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  • Birthing on Country leads to healthy mothers and babies

    Author: AAP

Aboriginal and Torres Strait Islander women have been safely giving birth on country for more than 60,000 years.

And there's a growing body of evidence that when cultural safety is embedded into care for expectant mums and new bubs they are healthier and much more likely to thrive.

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The president of the Congress of Aboriginal and Torres Strait Islander Nurses and Midwives Marni Tuala, a Bundjalung woman, says Birthing on Country is the optimal model of care for pregnant First Nations women.

"What that means - and I think there is some confusion around what is Birthing on Country - is being cared for throughout your pregnancy journey by a midwife who is known to you in ways that meet your cultural needs," she says.

"Birthing on Country is the way forward for our women and our families, and having that led by Aboriginal communities and Aboriginal nurses and midwives is the best way to achieve that."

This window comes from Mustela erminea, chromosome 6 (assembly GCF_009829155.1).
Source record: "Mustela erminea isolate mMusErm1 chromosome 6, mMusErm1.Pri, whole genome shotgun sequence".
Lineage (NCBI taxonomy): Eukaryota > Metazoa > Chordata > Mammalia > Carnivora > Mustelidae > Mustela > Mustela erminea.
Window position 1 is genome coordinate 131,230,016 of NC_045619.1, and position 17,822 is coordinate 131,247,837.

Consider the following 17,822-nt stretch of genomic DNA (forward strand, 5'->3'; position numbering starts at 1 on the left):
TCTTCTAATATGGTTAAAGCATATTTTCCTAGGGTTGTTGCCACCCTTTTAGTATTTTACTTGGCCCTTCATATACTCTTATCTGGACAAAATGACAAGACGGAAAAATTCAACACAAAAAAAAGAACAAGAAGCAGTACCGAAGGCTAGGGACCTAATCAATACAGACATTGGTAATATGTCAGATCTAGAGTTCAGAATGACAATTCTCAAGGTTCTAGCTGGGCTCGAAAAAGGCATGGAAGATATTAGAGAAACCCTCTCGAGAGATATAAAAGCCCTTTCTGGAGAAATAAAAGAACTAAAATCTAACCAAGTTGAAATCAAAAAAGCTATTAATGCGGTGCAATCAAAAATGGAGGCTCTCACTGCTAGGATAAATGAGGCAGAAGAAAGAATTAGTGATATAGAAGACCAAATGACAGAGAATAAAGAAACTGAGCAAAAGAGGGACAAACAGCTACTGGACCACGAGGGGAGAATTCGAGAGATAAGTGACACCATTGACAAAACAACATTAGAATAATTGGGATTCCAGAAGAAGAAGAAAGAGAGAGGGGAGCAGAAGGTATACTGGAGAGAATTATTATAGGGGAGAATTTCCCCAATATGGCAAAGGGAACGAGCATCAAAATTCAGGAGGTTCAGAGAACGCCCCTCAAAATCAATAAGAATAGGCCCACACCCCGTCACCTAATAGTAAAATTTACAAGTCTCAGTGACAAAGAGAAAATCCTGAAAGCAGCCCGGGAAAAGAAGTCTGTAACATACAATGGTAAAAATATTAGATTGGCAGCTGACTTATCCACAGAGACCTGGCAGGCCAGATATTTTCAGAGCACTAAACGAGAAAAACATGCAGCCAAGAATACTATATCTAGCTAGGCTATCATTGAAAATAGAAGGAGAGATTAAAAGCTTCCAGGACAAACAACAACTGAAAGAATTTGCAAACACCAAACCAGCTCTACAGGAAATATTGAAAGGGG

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Almost nine in 10 Indigenous babies have a healthy birthweight, with numbers steady between 2005 and 2020, according to a recent Australian Institute of Health and Welfare report.

The study explores the demographics, risk factors and health outcomes for Indigenous mothers and babies and is the first of its kind in more than 15 years.

It found Aboriginal and Torres Strait Islander mothers are increasingly attending antenatal care, which is an important part of ensuring babies are born healthy and strong, however reduced access in disadvantaged or remote areas contributes to poorer health outcomes.

Birthing on Country is an international movement that aims to return control of birthing services to Indigenous communities to enable a healthy start to life.

Its agenda relates to system-wide reform and is perceived as an important opportunity in 'closing the gap'.